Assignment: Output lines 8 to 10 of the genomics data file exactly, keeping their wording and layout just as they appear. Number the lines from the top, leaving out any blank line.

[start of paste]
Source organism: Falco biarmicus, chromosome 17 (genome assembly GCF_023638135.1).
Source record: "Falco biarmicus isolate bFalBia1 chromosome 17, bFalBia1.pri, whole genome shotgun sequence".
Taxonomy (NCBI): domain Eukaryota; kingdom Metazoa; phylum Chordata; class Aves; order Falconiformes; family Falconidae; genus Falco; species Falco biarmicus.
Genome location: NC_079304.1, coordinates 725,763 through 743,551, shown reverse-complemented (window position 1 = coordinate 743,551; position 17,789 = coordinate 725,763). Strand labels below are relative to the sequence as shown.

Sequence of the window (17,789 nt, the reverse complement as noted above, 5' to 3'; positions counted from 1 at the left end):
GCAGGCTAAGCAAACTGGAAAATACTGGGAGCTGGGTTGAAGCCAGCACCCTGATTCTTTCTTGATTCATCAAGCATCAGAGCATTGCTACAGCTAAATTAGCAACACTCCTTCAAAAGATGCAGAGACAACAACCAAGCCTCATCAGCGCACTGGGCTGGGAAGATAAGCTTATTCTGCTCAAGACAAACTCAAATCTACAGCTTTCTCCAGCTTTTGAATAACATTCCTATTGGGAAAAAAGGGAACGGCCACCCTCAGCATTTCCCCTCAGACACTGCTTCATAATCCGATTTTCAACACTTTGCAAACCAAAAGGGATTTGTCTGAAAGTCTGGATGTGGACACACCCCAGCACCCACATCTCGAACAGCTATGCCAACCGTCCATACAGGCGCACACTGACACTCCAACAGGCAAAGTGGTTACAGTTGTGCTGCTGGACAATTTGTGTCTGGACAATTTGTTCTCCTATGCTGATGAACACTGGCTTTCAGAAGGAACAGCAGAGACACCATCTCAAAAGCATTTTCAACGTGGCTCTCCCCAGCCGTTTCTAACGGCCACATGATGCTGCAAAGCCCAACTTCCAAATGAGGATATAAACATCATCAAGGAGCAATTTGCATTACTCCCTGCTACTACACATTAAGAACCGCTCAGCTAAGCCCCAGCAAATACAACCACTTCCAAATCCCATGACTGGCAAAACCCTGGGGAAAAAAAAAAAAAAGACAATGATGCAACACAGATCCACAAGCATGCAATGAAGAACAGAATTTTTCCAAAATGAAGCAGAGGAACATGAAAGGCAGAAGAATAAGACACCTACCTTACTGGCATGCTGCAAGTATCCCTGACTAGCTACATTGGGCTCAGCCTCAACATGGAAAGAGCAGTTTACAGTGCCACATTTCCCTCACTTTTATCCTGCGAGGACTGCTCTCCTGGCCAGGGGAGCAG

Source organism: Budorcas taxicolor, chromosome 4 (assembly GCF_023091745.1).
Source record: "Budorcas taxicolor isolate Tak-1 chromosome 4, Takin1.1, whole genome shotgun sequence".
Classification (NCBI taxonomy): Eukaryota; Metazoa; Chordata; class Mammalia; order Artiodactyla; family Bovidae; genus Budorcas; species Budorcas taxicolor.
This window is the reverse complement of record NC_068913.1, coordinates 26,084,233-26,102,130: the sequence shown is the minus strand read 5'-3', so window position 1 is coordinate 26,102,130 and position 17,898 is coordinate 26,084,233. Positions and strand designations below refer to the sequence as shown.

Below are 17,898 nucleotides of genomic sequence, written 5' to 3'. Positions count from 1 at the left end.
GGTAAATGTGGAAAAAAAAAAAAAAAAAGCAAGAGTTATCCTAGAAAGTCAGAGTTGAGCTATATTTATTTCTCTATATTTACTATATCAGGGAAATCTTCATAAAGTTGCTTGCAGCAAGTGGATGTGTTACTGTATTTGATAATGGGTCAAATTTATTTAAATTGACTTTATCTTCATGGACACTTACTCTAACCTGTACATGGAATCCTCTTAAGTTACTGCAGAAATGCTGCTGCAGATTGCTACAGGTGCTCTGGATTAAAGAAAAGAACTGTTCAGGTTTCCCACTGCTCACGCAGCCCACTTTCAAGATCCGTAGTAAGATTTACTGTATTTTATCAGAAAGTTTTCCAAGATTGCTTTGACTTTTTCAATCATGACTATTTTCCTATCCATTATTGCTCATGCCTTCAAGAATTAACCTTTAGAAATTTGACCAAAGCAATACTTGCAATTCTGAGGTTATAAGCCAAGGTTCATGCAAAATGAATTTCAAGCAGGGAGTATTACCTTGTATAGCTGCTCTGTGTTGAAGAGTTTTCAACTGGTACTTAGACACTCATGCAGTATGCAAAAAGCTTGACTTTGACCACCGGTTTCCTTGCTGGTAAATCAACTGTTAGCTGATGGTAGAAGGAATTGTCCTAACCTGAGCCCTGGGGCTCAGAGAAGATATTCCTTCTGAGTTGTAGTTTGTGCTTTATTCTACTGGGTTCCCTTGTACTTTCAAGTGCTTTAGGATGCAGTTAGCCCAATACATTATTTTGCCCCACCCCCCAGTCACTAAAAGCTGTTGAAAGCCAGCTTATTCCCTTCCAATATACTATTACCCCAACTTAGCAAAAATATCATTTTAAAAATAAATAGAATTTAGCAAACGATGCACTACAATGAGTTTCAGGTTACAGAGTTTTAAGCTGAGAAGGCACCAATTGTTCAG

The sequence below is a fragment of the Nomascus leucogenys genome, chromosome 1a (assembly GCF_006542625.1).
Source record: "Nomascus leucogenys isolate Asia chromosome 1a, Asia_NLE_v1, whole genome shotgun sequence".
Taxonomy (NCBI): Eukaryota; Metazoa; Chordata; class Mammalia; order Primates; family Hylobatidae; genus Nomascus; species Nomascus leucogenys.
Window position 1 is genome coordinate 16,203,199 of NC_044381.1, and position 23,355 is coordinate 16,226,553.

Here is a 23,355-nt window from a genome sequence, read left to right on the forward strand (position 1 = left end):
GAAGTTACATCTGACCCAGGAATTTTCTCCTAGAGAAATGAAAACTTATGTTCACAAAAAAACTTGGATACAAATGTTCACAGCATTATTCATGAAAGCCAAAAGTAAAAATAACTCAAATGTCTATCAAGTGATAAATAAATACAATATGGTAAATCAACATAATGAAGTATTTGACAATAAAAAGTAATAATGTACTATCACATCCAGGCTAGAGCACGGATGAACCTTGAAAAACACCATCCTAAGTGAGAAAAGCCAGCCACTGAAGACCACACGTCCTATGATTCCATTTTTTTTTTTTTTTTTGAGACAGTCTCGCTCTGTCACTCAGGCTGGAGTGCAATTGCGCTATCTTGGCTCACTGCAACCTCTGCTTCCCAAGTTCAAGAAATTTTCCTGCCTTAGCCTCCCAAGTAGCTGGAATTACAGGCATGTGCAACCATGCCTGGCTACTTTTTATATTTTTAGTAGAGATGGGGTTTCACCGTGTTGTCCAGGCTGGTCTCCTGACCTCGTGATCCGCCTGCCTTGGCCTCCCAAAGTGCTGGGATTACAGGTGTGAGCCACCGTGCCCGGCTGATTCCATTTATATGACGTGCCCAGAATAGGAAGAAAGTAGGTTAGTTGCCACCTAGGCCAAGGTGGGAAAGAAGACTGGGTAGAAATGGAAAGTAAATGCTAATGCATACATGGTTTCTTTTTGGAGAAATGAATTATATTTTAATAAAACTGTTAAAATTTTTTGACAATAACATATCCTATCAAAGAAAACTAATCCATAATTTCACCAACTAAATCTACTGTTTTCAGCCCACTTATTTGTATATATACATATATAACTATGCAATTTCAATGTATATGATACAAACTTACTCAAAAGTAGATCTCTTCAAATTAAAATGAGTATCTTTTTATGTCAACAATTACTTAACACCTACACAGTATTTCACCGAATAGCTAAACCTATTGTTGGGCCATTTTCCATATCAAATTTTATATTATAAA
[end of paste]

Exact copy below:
Source record: "Budorcas taxicolor isolate Tak-1 chromosome 4, Takin1.1, whole genome shotgun sequence".
Classification (NCBI taxonomy): Eukaryota; Metazoa; Chordata; class Mammalia; order Artiodactyla; family Bovidae; genus Budorcas; species Budorcas taxicolor.
This window is the reverse complement of record NC_068913.1, coordinates 26,084,233-26,102,130: the sequence shown is the minus strand read 5'-3', so window position 1 is coordinate 26,102,130 and position 17,898 is coordinate 26,084,233. Positions and strand designations below refer to the sequence as shown.